The much-anticipated Interim Budget turned out to be a perfect non-event for an economy which is showing clear signs of a major slowdown. As a result, markets fell and the benchmark Sensex lost 3.42 per cent in the trade during the day.
Markets were expecting some kind of boost, either through exemptions or enhanced expenditure, to revive the economy. But the government decided to maintain a status quo on the revenue side, while the revised estimate of tax collection falls short of budgetary estimates to 6,27,949 crore against Rs.6, 87,715 crore.
The total revenue deficit is estimated to be at 4.4 per cent of GDP instead of 1.0 per cent in the Budget estimates while the fiscal deficit stands at 6 per cent against the budgeted figure of 2.5 per cent.
For the fiscal 2009-10, the revenue deficit and the fiscal deficit are estimated to be at 4 per cent and 5.5 per cent of the GDP with major subsidies including food, fertilizer and petroleum estimated to cost Rs.95, 579 crore.
The finance minister noted that when the major economies are struggling to stay float, a 7.1 per cent growth estimated in the current fiscal still makes India the second fastest growing economy in the world. He however also noted that the situation will not remain normal in the year ahead which means the incoming government will be in a difficult situation in terms of managing growth and deficits. The estimated fiscal deficit figure of 5.5 per cent of the GDP, economists believe, is bound to overshoot because tax revenue will also see significant pressure, signs of which are already visible.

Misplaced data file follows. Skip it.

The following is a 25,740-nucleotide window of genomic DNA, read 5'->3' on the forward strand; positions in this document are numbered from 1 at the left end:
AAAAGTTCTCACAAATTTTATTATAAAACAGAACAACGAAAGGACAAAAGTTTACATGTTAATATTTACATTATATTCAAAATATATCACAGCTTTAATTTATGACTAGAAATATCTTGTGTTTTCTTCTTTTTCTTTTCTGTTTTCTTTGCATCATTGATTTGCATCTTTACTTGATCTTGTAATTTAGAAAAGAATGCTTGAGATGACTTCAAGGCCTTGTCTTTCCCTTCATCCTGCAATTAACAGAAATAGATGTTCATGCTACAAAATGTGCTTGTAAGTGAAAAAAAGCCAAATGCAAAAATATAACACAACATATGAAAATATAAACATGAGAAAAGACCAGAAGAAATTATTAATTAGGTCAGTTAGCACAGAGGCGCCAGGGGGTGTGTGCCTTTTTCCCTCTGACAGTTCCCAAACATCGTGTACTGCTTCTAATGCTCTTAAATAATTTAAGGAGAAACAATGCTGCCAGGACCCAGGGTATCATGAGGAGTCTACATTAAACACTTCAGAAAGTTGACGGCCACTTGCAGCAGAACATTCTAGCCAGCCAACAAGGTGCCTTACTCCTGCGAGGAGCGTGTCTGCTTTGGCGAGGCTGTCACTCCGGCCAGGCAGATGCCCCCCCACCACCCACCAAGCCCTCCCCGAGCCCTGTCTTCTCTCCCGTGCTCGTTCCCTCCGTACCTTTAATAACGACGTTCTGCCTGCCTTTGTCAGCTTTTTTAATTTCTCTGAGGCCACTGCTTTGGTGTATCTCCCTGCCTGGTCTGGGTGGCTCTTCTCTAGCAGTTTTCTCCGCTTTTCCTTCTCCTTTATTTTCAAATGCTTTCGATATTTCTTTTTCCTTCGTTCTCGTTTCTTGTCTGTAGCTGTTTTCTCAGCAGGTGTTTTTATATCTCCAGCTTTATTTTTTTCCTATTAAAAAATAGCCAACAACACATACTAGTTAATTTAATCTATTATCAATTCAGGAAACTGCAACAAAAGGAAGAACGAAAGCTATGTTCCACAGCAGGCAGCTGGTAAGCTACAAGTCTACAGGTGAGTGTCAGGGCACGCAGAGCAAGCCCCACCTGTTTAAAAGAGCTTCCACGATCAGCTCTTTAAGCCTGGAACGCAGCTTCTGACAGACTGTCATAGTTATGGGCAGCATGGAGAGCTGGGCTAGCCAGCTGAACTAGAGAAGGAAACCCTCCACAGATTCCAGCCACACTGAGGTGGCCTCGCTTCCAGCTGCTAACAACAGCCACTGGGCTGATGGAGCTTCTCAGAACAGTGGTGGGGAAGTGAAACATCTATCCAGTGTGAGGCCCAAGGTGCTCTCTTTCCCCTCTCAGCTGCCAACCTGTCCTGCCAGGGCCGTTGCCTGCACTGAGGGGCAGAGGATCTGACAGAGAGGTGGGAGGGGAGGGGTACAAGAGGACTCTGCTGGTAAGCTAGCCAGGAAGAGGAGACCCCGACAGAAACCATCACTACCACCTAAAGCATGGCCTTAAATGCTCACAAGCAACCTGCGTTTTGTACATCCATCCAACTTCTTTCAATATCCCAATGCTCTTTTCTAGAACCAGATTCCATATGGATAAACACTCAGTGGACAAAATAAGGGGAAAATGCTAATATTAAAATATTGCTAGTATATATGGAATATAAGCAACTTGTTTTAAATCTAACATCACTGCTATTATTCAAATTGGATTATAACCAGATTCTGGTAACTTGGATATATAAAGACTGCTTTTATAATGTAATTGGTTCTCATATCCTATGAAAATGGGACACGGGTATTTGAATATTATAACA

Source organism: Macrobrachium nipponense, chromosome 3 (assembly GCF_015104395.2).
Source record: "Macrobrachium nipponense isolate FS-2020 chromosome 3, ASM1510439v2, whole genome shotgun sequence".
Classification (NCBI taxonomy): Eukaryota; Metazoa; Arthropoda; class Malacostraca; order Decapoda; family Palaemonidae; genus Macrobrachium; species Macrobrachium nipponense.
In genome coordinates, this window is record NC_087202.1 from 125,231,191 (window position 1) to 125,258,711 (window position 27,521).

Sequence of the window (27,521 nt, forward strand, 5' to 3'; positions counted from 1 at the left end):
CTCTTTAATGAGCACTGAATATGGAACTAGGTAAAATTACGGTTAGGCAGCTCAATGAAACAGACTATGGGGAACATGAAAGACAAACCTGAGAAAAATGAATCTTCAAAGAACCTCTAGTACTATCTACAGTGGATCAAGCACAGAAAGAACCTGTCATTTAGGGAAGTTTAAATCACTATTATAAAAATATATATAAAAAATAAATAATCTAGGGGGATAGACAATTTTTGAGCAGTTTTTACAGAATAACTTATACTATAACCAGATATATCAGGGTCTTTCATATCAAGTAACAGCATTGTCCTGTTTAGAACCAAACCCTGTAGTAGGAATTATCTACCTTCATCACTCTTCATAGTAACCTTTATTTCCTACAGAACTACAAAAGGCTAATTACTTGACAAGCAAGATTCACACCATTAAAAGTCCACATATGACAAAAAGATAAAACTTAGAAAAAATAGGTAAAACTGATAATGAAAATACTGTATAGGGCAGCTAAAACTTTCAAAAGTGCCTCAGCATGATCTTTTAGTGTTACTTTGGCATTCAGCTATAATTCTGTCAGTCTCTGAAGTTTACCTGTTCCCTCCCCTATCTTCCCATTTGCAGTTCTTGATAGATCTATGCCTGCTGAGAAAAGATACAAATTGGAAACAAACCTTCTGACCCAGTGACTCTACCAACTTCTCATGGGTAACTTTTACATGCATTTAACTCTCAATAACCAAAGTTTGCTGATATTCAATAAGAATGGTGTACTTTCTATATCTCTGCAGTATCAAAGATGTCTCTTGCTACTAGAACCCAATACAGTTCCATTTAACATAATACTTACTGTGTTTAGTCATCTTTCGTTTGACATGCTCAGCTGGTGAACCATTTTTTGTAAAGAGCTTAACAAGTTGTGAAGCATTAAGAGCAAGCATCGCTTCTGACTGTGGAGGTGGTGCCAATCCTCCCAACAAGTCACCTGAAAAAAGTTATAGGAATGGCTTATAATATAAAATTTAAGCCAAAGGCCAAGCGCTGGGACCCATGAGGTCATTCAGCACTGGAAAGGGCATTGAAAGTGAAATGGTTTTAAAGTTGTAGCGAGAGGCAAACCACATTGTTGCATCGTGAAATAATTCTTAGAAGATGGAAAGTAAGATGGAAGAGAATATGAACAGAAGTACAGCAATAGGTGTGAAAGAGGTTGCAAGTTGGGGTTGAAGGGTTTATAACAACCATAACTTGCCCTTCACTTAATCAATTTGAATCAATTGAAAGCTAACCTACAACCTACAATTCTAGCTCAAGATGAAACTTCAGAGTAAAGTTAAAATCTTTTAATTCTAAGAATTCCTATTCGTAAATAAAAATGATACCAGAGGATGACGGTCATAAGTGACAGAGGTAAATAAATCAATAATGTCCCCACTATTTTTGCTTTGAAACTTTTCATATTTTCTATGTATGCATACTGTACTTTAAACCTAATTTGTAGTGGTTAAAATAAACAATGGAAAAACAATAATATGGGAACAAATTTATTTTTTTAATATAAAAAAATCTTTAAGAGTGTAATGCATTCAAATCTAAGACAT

The government plans to spend of Rs.40, 900 crore on the Bharat Nirman which has six components namely, rural roads, telephony, irrigation, drinking water supply, housing and electrification.
National Rural Employment Guarantee Scheme, which now being extended to all districts will have the allocation of Rs.30, 100 crore.
Under Jawaharlal National Urban Renewal Mission, which focuses on improving urban infrastructure, 386 projects amounting to Rs.39, 000 crore have been sanctioned as of December 31. Rs11, 842 crore allocated for the year 2009-10.
The government also plans to infuse
capital and recapitalise the public sector banks Capital to Risk Weighted Assets
Ratio (CRAR) of 12 per cent
For now, it has been left for the next government, but the compelling question to be asked is: Can the Indian economy afford to wait for 4 months before its gets some stimulus from the government? In the meanwhile, economists will also find themselves surrounded by questions on what can be done to revive demand where the deficits are already mounting and revenue is slowing.